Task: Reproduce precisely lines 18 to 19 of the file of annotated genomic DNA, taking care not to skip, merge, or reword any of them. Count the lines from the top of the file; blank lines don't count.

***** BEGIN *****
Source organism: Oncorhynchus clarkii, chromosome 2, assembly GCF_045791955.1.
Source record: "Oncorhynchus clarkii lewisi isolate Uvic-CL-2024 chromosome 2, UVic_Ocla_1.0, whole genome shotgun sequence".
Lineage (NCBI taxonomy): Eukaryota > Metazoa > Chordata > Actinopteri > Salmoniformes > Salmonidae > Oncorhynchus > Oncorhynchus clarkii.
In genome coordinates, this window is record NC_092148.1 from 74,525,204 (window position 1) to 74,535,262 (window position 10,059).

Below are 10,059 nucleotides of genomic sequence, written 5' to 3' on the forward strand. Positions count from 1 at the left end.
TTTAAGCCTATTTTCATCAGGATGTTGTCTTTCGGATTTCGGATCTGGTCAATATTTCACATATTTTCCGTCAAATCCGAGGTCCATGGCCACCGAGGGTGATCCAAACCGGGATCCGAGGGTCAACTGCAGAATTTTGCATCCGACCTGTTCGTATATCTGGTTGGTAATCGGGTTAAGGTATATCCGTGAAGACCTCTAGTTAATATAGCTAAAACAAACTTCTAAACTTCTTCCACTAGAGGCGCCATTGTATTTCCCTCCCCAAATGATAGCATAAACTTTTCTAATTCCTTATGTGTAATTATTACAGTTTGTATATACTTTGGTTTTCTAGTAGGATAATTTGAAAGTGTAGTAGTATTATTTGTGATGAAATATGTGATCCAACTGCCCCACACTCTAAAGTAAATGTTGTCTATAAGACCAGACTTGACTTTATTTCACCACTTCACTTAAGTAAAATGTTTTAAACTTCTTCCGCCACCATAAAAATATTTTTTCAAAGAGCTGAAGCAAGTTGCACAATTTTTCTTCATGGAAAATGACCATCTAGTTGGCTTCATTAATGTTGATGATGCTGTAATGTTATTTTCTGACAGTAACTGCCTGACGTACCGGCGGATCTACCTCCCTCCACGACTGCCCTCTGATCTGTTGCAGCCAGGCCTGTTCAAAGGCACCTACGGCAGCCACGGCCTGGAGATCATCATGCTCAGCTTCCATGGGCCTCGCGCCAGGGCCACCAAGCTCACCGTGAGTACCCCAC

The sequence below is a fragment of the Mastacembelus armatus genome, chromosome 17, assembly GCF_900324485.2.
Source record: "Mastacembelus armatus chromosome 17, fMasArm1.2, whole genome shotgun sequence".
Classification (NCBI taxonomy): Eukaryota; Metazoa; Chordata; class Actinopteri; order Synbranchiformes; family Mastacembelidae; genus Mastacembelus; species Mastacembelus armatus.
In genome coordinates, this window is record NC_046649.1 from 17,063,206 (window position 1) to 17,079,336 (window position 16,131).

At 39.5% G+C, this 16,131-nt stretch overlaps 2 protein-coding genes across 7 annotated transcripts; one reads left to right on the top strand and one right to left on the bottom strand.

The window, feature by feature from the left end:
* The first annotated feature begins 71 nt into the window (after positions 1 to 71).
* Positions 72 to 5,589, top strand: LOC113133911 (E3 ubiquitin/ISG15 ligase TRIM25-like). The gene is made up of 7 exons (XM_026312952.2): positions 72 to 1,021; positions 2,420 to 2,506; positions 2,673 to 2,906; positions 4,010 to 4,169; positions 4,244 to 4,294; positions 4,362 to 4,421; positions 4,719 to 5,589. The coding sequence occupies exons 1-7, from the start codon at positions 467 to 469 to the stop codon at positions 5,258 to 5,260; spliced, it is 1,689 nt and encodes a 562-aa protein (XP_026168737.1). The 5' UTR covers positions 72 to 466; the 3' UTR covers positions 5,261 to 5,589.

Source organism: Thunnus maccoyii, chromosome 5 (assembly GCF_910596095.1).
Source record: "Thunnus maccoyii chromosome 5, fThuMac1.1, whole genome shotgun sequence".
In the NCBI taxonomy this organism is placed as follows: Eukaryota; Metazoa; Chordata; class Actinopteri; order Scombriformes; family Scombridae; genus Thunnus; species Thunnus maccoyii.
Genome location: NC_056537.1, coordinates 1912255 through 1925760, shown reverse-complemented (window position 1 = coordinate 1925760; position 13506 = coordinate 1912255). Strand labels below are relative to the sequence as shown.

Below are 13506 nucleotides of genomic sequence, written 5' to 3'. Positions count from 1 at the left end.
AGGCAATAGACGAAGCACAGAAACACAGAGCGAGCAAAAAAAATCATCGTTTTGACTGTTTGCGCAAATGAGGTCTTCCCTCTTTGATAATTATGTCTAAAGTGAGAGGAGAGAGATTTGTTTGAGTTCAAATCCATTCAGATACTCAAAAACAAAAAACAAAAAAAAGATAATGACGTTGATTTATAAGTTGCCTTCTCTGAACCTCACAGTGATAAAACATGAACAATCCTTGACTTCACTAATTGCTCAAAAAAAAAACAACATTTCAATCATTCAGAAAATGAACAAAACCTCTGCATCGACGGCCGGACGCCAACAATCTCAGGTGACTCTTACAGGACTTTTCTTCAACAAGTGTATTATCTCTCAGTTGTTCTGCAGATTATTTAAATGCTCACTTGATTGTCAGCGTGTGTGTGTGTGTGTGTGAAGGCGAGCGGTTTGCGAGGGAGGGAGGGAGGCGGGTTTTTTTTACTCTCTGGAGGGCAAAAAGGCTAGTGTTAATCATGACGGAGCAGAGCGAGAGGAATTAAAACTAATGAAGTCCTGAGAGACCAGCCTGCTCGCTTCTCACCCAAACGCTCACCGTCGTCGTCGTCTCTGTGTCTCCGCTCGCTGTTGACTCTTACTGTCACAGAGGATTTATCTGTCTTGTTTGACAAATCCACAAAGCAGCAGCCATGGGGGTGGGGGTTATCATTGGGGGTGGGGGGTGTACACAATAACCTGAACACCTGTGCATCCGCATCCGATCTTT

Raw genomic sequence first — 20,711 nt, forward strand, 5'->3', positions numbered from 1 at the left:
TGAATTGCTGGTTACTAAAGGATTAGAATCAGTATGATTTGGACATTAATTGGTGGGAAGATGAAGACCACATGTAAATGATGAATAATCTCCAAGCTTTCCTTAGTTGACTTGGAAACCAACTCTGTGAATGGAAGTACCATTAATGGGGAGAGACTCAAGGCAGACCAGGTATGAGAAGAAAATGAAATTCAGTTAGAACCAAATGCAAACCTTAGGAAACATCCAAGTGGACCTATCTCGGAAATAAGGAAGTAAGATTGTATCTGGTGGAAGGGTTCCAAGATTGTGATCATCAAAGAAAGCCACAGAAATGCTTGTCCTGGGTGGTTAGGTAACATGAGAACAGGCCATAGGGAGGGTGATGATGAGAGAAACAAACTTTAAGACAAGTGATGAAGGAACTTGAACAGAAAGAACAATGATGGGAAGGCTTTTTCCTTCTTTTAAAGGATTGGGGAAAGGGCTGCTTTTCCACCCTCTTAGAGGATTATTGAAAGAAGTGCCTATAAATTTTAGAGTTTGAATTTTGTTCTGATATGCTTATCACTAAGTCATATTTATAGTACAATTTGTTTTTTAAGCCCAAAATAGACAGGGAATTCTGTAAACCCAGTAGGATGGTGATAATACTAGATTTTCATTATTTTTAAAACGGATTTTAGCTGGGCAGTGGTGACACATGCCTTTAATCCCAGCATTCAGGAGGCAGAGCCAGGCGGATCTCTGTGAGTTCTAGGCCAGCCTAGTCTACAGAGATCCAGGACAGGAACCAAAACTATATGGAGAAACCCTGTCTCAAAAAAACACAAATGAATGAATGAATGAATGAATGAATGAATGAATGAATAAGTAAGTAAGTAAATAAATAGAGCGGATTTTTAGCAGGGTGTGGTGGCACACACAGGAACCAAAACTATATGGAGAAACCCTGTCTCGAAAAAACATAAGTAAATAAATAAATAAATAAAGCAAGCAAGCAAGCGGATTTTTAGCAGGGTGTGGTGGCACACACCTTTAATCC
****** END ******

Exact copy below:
Genome location: NC_056537.1, coordinates 1912255 through 1925760, shown reverse-complemented (window position 1 = coordinate 1925760; position 13506 = coordinate 1912255). Strand labels below are relative to the sequence as shown.

Below are 13506 nucleotides of genomic sequence, written 5' to 3'. Positions count from 1 at the left end.